What does it mean to be religious in today's world? To me, spirituality is a very personal thing, a one-way conversation with my God, in private. God doesn't answer to a specific name, doesn't preach a specific doctrine, He or She (depending on the day) simply allows for my failures to be a learning experience and helps celebrate my successes.
Yet here we are in a world where religion has become a means to suppress, oppress, kidnap, drive out and kill. It is the rise of the apartheid of belief, where the fundamentalists from various sects have hijacked religion to perform the most heinous acts in the name of their personal god. Acts none of the holy books have ever supported.
Out of these troubled "my god is better than your god" times, rises an incredible film, premiered at this year's Venice Film Festival, out of competition. Words with Gods is produced by Guillermo Arriaga, Alex Garcia and Lucas Akoskin, and features nine short films by Arriaga, Héctor Babenco, Álex de la Iglesia, Mira Nair, Amos Gitai, Emir Kusturica, Hideo Nakata, Bahman Ghobadi and Warwick Thornton. If there ever were gods on earth, these would be mine. Cinema is my religion.
After the film's public screening on Saturday afternoon, in the magnificent Sala Grande of the Biennale, the audience stood for a fifteen minute applause, leaving the filmmakers touched and me, in tears. Apart from the deeply felt connections with each of their gods in their films, these master filmmakers clearly included a part of their soul in their individual segments. Arriaga finally sent us home by yelling "Grazie! Grazie! Grazie!" And gesturing kindly for the audience to go about their day. I could not stop humming the Peter Gabriel soundtrack for hours.
In the evening, I was once again privileged to spend time with the Theeb crew, thanks to a dinner at the Hotel Quattro Fontane organized by their sales agent Fortissimo Films. If there ever were gods of film sales, I would say Fortissimo is it. Everything they touch turns to gold, probably because their motivation is to fill the world with great cinema, and the business aspect, the monetary gain come last. In a world where it's so rare to find generosity of spirit, this is a company that always does right to my eyes.
At the next table from ours, Venice 71 jury members Tim Roth and Elia Suleiman enjoyed the relaxed atmosphere and great food of the hotel's charming al-fresco restaurant.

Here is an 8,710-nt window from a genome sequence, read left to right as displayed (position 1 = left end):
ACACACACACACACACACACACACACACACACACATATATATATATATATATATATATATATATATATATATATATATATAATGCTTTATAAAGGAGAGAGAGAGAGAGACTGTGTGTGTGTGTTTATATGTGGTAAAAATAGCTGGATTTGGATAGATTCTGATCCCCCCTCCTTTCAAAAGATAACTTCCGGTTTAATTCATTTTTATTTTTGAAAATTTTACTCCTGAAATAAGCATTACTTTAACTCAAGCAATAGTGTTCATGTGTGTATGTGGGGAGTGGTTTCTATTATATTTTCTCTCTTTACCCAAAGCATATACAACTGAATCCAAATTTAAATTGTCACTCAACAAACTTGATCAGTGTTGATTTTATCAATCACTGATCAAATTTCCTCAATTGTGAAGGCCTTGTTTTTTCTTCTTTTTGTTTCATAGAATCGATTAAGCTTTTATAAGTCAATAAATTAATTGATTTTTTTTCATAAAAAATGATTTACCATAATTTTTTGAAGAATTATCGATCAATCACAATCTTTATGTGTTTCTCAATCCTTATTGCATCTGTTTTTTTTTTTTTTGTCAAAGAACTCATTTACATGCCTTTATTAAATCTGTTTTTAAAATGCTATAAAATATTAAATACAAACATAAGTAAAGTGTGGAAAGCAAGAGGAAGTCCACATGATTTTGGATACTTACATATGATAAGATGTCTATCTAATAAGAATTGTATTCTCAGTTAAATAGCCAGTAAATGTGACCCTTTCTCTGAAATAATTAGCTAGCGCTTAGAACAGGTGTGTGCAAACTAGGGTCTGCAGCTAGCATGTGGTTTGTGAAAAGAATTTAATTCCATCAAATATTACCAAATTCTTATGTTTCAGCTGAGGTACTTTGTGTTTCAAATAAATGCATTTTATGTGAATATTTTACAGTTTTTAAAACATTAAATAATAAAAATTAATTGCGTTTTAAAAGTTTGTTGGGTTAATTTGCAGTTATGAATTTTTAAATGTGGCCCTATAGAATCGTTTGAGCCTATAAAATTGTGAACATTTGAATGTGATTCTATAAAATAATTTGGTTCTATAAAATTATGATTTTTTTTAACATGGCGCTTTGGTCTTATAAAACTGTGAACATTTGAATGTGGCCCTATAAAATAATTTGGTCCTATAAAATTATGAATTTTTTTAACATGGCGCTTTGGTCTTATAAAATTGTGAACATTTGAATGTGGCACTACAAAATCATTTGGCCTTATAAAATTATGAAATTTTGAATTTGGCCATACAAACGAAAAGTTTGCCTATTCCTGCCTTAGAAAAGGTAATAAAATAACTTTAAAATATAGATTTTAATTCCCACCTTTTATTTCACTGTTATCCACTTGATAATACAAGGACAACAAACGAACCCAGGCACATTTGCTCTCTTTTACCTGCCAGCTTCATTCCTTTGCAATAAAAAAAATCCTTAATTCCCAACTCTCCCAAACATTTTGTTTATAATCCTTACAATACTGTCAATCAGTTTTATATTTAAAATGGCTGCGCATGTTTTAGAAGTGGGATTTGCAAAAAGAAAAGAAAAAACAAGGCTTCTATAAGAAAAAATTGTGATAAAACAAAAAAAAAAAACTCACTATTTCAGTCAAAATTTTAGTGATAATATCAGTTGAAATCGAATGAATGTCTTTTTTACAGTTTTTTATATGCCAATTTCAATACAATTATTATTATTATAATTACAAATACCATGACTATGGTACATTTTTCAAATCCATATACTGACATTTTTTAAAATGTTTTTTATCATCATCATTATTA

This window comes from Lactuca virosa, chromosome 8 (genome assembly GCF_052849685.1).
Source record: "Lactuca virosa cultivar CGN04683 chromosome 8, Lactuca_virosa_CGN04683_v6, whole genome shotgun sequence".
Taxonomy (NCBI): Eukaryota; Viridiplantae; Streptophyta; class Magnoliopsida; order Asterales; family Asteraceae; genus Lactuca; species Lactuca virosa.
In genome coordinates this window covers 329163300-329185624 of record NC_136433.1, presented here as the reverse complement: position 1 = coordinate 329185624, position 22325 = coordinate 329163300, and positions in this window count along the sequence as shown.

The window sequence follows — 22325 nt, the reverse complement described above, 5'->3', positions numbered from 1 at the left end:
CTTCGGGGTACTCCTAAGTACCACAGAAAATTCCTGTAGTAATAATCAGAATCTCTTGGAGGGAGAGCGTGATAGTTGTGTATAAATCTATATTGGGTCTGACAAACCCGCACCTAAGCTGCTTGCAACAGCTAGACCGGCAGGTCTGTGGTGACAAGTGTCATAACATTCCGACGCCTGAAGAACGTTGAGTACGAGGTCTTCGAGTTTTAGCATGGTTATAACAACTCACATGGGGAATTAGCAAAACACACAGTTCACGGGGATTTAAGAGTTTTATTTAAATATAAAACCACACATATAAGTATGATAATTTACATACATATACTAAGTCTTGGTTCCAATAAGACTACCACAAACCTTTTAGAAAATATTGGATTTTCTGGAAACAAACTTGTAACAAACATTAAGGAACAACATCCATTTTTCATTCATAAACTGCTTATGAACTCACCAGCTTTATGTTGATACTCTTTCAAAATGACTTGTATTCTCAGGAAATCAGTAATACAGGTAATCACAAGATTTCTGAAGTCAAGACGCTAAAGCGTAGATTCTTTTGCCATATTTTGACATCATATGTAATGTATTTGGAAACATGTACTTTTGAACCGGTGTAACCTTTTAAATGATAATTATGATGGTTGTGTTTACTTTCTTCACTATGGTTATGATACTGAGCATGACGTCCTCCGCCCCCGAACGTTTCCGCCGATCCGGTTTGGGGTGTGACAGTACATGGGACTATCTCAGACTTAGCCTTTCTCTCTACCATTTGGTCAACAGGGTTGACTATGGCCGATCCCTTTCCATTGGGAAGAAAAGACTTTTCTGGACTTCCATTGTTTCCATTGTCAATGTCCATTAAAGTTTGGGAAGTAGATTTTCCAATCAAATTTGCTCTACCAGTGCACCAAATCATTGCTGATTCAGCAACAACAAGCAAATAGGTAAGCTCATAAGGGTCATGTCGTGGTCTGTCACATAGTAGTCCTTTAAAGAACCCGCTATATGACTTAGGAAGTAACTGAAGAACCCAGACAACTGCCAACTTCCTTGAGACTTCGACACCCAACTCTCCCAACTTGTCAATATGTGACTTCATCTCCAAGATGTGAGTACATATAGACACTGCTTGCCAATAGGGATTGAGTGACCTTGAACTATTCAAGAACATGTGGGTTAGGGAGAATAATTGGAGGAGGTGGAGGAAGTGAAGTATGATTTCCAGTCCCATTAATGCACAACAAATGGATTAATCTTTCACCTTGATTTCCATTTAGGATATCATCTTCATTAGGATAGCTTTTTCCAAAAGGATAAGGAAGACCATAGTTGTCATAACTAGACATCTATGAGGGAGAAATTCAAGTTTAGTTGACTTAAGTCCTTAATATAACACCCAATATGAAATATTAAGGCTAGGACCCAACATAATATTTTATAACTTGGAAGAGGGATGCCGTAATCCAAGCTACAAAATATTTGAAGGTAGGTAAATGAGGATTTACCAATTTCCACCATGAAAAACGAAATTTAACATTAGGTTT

Bright and early on Sunday morning, I got to sit and talk with a few of the legendary filmmakers who made Words with Gods such a deeply spiritual experience for me. Amos Gitai explained that his short, titled The Book of Amos, uses the original text by his namesake, the prophet Amos. I'll admit I cried from the moment the film started to the very last moment, because the words could have been written today. Amos was a prophet who didn't want to belong to the prophetic guild and was critical of Israel, going as far as calling it "an enemy of God" because guilty of injustice toward the innocent, poor, and young women. The ideas of Amos were, well, prophetic, with God being present in everything man does, good or evil. Peace and war.
Iranian-born Kurdish filmmaker Bahman Ghobadi was charming and disclosed to me that upon meeting Al Pacino again, here at the festival, he felt like telling him, "I'll gift you the rest of my years, just leave me with two so I can make a film with you." Tell me you don't get the character of this gentle, generous, wonderful filmmaker from that statement!
Mira Nair talked about her beloved Maisha Film Lab in Uganda, a concept founded in 2004, which helps film enthusiasts in East Africa become the filmmakers of the future. Deep admiration to a woman who makes me proud of our gender. And she's always ready to help other up and coming filmmakers, share a laugh and disclose her favorite fashion designers. Her short, God Room, sheds light on the contrast that is India today, where the haves and the have-nots live side by side, and Hindus and Muslims seem to coexist, at least tolerating one another, all bonding over the great Lord Ganesh. For now.
The afternoon belonged to Suha Arraf's Villa Touma which screened as part of the Settimana della Critica in Venice. While the film has been in the news a lot lately because of the controversy surrounding its funding (by several Israeli film funds) and the filmmaker's choice to brand it Palestinian (a scuffle which Venice smartly avoided by leaving out the country of origin in the catalogue) Villa Touma goes beyond the headlines. Behind the cacophony of "he said, she said, my film fund, your country," Arraf reveals a poetic film about four women caught in a timelessness that is both self-imposed and impossible to escape. While in real life many in the West Bank felt their world collapse in 1967, the women of Villa Touma have found a very unusual solution to this despair, allowing for 1967 to be a thought in the distant... future. It's a panacea that left me, and the rest of the enthusiastic audience, breathless.
So what are my thoughts about the controversy behind the film? Should the Palestinian Arraf have called it a Palestinian/Israeli co-production to avoid issues? Probably. Yet the story is so deeply personal, it's hard to give it any country of origin, truly. And with row after row of Israeli Film Fund and several other Israeli funding organizations making up the opening credits, Villa Touma will find issues everywhere it goes. Even within the open arms of the Arab world, who will love her message but will not know what to do with the first minute of the film.
Yet a nice bit of controversy never hurt anyone and I'm glad to see Al Jazeera and other world media organizations giving this charming, profound film the attention it deserves. Even if for all the wrong reasons.
All images courtesy of the filmmakers, used with permission.